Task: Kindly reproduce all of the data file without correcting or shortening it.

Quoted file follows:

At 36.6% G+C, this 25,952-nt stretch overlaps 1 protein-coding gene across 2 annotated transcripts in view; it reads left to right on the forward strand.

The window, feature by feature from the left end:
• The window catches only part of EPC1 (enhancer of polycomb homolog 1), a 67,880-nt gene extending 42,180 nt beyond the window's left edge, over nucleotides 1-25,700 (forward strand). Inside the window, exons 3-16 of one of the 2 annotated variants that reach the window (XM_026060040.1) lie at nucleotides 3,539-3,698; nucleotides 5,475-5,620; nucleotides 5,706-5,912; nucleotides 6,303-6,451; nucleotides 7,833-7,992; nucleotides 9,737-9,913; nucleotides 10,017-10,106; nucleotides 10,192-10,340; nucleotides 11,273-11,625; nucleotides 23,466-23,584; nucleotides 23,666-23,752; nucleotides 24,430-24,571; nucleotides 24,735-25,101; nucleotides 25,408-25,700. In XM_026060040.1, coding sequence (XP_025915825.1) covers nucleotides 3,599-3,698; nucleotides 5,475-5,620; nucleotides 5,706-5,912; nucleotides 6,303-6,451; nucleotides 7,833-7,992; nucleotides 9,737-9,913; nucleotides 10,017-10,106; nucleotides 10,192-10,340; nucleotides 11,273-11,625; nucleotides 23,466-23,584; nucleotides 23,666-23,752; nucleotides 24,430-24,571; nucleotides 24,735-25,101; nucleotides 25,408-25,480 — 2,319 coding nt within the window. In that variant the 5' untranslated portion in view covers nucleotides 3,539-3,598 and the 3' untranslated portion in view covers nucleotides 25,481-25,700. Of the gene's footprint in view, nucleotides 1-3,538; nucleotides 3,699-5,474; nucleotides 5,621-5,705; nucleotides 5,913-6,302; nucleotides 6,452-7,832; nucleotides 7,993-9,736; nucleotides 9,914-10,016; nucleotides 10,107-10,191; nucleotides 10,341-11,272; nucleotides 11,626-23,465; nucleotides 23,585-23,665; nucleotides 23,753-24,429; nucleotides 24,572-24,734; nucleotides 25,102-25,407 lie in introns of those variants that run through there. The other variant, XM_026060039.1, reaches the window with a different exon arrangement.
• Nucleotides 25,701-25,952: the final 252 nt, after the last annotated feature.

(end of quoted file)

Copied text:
At 36.6% G+C, this 25,952-nt stretch overlaps 1 protein-coding gene across 2 annotated transcripts in view; it reads left to right on the forward strand.

The window, feature by feature from the left end:
• The window catches only part of EPC1 (enhancer of polycomb homolog 1), a 67,880-nt gene extending 42,180 nt beyond the window's left edge, over nucleotides 1-25,700 (forward strand). Inside the window, exons 3-16 of one of the 2 annotated variants that reach the window (XM_026060040.1) lie at nucleotides 3,539-3,698; nucleotides 5,475-5,620; nucleotides 5,706-5,912; nucleotides 6,303-6,451; nucleotides 7,833-7,992; nucleotides 9,737-9,913; nucleotides 10,017-10,106; nucleotides 10,192-10,340; nucleotides 11,273-11,625; nucleotides 23,466-23,584; nucleotides 23,666-23,752; nucleotides 24,430-24,571; nucleotides 24,735-25,101; nucleotides 25,408-25,700. In XM_026060040.1, coding sequence (XP_025915825.1) covers nucleotides 3,599-3,698; nucleotides 5,475-5,620; nucleotides 5,706-5,912; nucleotides 6,303-6,451; nucleotides 7,833-7,992; nucleotides 9,737-9,913; nucleotides 10,017-10,106; nucleotides 10,192-10,340; nucleotides 11,273-11,625; nucleotides 23,466-23,584; nucleotides 23,666-23,752; nucleotides 24,430-24,571; nucleotides 24,735-25,101; nucleotides 25,408-25,480 — 2,319 coding nt within the window. In that variant the 5' untranslated portion in view covers nucleotides 3,539-3,598 and the 3' untranslated portion in view covers nucleotides 25,481-25,700. Of the gene's footprint in view, nucleotides 1-3,538; nucleotides 3,699-5,474; nucleotides 5,621-5,705; nucleotides 5,913-6,302; nucleotides 6,452-7,832; nucleotides 7,993-9,736; nucleotides 9,914-10,016; nucleotides 10,107-10,191; nucleotides 10,341-11,272; nucleotides 11,626-23,465; nucleotides 23,585-23,665; nucleotides 23,753-24,429; nucleotides 24,572-24,734; nucleotides 25,102-25,407 lie in introns of those variants that run through there. The other variant, XM_026060039.1, reaches the window with a different exon arrangement.
• Nucleotides 25,701-25,952: the final 252 nt, after the last annotated feature.